For elucidation, some embodiments of the invention will be described more in detail in the following, reference being made to the accompanying drawing in which:

FIG. 1 is a view showing a safety belt according to the invention in position of use over the seat;

FIGS. 2 and 3 are schematic views showing an arrangement to prevent the chest strap being tightened after the collision moment.

3,172,701 Fatented Mar. 9, 1965 The safety belt shown in FIG. 1 comprises an upper web 10 which has one end anchored to the vehicle body at a point 11 on one side of the seat near shoulder level and preferably behind the seat, a lower web 12 which has one end anchored at a point 13 on the vehicle floor on the opposite side of the seat and preferably behind it, and a transverse web 14 which has one end anchored in the vehicle body at a point 15 on the same side of the seat as point 11. Webs 10 and 14 are releasably con nected together at their other ends with the other end of web 12 by means of a buckle 16.

In accordance with the invention, the upper web 10 of the safety belt shown in FIG. 1 may be a strap which mainly is plastically stretchable to a limited extent while the lower web 12 and the transverse web 14 are straps which mainly are elastically stretchable to a limited extent or are relatively rigid. This design may also be applied When the lower web 12 is lacking and webs 10 and 14 are directly connected with the vehicle body at point 13 by means of buckle 16.

The terms plastically stretchable and elastically retchable are understood to apply to the properties possessed by the respective portions of the belts. Both the plastically stretchable and elastically stretchable belts will yield and stretch under the force of collision but the elastically stretchable belt will pull back to its original shape as soon as the force is removed while the plastically stretchable belt will remain in its stretched form.

It is not necessary, however, that the upper web 10 be plastically stretchable as it may also be elastically stretchable, which is to advantage in case webs 10 and 14 are made in an integral piece and are connectible by means of buckle 16 with the lower web 12 or directly with the vehicle body at anchorage point 13. In such a case, however, the said slingshot effect must be prevented in respect of the upper web 10, which may be realized in the way shown in FIGS. 2-3.

Arrangements may be envisaged in which the return movement, during which the web is released, relies wholly on the inherent elasticity of the web, no separate spring means being provided. Thus, in the construction shown in FIGS. 2 and 3 web 10 is provided in proximity to anchorage point 11 with an abutment of metal or plastic material which has been glued or otherwise aflixed to the web to coact with a blade 18 which is mounted adjacent to anchorage point 11, at an attachment 19, and has its edge directed towards web 10. The abutment 17 is so arranged relative to the blade 18 that when web 10 is stretched the abutment slides away from the edge of the blade which is directed towards said web 10. Thus the said edge comes into contact with web 19 and, as the web 10 commences to spring back elastically, it cuts off the web 10 wholly or partly from anchorage point 11. The slingshot effect may not be entirely prevented but it will be very much reduced. Moreover, the inherent elas ticity of the body will not itself bring about springing back of the body, such as might otherwise occur if the thorax should be compressed by, for example, as much as 50%.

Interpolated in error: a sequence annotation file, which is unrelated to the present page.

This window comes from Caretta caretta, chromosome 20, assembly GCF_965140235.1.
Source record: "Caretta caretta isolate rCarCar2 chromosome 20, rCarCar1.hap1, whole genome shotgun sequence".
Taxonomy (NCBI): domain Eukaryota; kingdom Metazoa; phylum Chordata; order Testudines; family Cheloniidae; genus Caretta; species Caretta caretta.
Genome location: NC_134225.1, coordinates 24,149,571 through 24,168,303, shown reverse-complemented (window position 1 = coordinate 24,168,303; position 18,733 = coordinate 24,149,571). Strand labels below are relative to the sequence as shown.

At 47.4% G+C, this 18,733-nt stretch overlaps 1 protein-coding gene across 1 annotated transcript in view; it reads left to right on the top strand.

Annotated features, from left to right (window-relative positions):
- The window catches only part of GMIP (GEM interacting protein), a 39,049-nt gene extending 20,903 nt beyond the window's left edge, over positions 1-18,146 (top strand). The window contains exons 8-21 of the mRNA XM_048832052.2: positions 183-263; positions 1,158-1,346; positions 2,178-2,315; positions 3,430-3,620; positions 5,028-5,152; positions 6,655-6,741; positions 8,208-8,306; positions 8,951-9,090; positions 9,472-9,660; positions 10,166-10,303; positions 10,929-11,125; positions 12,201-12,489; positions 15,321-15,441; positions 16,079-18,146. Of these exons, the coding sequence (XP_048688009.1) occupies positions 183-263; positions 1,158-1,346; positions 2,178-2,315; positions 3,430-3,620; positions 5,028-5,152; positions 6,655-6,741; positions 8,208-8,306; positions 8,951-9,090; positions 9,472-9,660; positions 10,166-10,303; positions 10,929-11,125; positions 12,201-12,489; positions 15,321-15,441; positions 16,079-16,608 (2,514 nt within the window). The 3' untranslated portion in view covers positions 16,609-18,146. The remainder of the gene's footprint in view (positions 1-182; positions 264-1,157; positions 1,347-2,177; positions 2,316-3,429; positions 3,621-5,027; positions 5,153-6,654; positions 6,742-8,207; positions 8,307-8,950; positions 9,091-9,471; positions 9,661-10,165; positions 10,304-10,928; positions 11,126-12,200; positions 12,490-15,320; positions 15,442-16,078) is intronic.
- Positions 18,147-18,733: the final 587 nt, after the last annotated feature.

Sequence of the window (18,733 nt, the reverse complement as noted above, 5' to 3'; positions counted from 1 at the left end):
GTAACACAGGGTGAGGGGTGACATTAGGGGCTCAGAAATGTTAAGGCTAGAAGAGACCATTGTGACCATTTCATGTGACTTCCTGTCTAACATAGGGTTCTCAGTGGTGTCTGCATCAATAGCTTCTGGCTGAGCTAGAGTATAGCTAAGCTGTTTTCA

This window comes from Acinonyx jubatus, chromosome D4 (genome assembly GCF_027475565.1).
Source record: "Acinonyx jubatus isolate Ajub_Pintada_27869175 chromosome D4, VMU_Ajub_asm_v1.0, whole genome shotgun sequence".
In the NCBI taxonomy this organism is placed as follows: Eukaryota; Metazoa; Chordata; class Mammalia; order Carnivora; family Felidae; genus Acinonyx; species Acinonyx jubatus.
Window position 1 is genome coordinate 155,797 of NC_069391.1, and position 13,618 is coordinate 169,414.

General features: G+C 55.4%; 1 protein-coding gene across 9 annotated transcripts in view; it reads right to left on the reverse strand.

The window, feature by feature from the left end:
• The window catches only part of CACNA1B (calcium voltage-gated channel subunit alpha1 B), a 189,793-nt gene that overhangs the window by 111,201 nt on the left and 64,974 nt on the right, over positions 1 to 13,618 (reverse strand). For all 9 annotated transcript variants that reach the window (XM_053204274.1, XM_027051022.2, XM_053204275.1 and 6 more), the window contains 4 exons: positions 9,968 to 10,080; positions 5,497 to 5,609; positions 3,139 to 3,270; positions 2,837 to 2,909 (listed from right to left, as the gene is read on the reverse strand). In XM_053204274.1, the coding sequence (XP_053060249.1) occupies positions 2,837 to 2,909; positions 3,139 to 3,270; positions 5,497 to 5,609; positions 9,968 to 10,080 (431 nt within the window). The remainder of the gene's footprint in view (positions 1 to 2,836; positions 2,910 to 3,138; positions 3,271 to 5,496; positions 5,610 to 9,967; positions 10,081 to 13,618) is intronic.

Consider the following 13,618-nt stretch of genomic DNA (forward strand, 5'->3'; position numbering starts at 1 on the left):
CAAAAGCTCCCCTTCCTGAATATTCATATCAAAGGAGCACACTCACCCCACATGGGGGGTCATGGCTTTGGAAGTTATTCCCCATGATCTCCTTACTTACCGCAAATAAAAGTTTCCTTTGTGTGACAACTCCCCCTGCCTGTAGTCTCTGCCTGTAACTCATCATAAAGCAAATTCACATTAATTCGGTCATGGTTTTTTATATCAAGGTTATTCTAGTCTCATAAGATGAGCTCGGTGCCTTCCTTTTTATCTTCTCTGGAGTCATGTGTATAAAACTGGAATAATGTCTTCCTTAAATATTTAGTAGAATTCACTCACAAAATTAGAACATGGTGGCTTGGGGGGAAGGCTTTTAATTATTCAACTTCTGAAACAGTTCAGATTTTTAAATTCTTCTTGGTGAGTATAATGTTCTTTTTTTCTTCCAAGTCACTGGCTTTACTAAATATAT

Webs 10 and 14 must be connected with the buckle 16 or a locking tongue cooperating therewith. They may be made either as separate parts or integrally in one piece, in such a way that elastic springing back of the hip strap is not transmitted to the chest strap and, conversely that the slackness of the chest strap is not transmitted to the hip strap.

What I claim and desire to secure by Letters Patent is:

1. In a vehicle, a safety belt comprising a chest strap and a hip strap anchored in said vehicle,

said chest strap being stretchable to a limited extent when loaded as a result of collision and non-returnable, upon decrease of the load, to its normal position in which it is held tightly over the thorax of the seat occupant,

and said hip strap being substantially non-stretchable.

2. In a vehicle, a safety belt comprising a chest strap and a hip strap anchored in said vehicle,

said chest strap being stretchable to a limited extent when loaded as a result of collision and non-returnable, upon decrease of the load, to its normal position in which it is held tightly over the thorax of the seat occupant, and